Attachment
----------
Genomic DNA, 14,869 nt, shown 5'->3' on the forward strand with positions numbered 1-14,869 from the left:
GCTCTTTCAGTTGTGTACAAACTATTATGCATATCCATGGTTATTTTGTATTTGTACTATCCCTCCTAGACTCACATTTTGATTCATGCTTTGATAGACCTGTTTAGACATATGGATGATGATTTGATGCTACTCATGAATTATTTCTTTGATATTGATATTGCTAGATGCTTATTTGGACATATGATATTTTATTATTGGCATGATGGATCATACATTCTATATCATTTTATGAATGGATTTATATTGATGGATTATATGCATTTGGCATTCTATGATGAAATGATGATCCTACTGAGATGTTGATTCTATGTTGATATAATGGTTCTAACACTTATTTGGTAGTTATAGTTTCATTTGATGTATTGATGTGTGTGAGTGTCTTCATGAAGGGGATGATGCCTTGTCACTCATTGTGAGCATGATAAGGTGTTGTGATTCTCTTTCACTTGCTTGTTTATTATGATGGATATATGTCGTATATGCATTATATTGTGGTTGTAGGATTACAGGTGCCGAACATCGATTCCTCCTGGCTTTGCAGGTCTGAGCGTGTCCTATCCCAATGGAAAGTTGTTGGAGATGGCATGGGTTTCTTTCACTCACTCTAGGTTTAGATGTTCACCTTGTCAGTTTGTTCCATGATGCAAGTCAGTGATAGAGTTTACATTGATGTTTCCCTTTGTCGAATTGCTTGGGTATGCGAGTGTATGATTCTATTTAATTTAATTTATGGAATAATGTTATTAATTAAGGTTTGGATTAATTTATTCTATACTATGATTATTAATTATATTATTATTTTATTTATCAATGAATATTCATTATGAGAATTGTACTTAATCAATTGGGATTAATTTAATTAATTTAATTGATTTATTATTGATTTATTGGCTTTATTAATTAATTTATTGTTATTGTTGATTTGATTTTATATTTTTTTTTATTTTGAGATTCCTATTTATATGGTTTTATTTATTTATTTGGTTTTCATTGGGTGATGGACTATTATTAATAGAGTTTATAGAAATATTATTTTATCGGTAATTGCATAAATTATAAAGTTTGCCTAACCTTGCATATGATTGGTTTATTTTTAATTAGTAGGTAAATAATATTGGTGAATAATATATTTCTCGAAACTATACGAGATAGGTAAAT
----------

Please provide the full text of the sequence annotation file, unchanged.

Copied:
Genomic DNA, 14,869 nt, shown 5'->3' on the forward strand with positions numbered 1-14,869 from the left:
GCTCTTTCAGTTGTGTACAAACTATTATGCATATCCATGGTTATTTTGTATTTGTACTATCCCTCCTAGACTCACATTTTGATTCATGCTTTGATAGACCTGTTTAGACATATGGATGATGATTTGATGCTACTCATGAATTATTTCTTTGATATTGATATTGCTAGATGCTTATTTGGACATATGATATTTTATTATTGGCATGATGGATCATACATTCTATATCATTTTATGAATGGATTTATATTGATGGATTATATGCATTTGGCATTCTATGATGAAATGATGATCCTACTGAGATGTTGATTCTATGTTGATATAATGGTTCTAACACTTATTTGGTAGTTATAGTTTCATTTGATGTATTGATGTGTGTGAGTGTCTTCATGAAGGGGATGATGCCTTGTCACTCATTGTGAGCATGATAAGGTGTTGTGATTCTCTTTCACTTGCTTGTTTATTATGATGGATATATGTCGTATATGCATTATATTGTGGTTGTAGGATTACAGGTGCCGAACATCGATTCCTCCTGGCTTTGCAGGTCTGAGCGTGTCCTATCCCAATGGAAAGTTGTTGGAGATGGCATGGGTTTCTTTCACTCACTCTAGGTTTAGATGTTCACCTTGTCAGTTTGTTCCATGATGCAAGTCAGTGATAGAGTTTACATTGATGTTTCCCTTTGTCGAATTGCTTGGGTATGCGAGTGTATGATTCTATTTAATTTAATTTATGGAATAATGTTATTAATTAAGGTTTGGATTAATTTATTCTATACTATGATTATTAATTATATTATTATTTTATTTATCAATGAATATTCATTATGAGAATTGTACTTAATCAATTGGGATTAATTTAATTAATTTAATTGATTTATTATTGATTTATTGGCTTTATTAATTAATTTATTGTTATTGTTGATTTGATTTTATATTTTTTTTTATTTTGAGATTCCTATTTATATGGTTTTATTTATTTATTTGGTTTTCATTGGGTGATGGACTATTATTAATAGAGTTTATAGAAATATTATTTTATCGGTAATTGCATAAATTATAAAGTTTGCCTAACCTTGCATATGATTGGTTTATTTTTAATTAGTAGGTAAATAATATTGGTGAATAATATATTTCTCGAAACTATACGAGATAGGTAAAT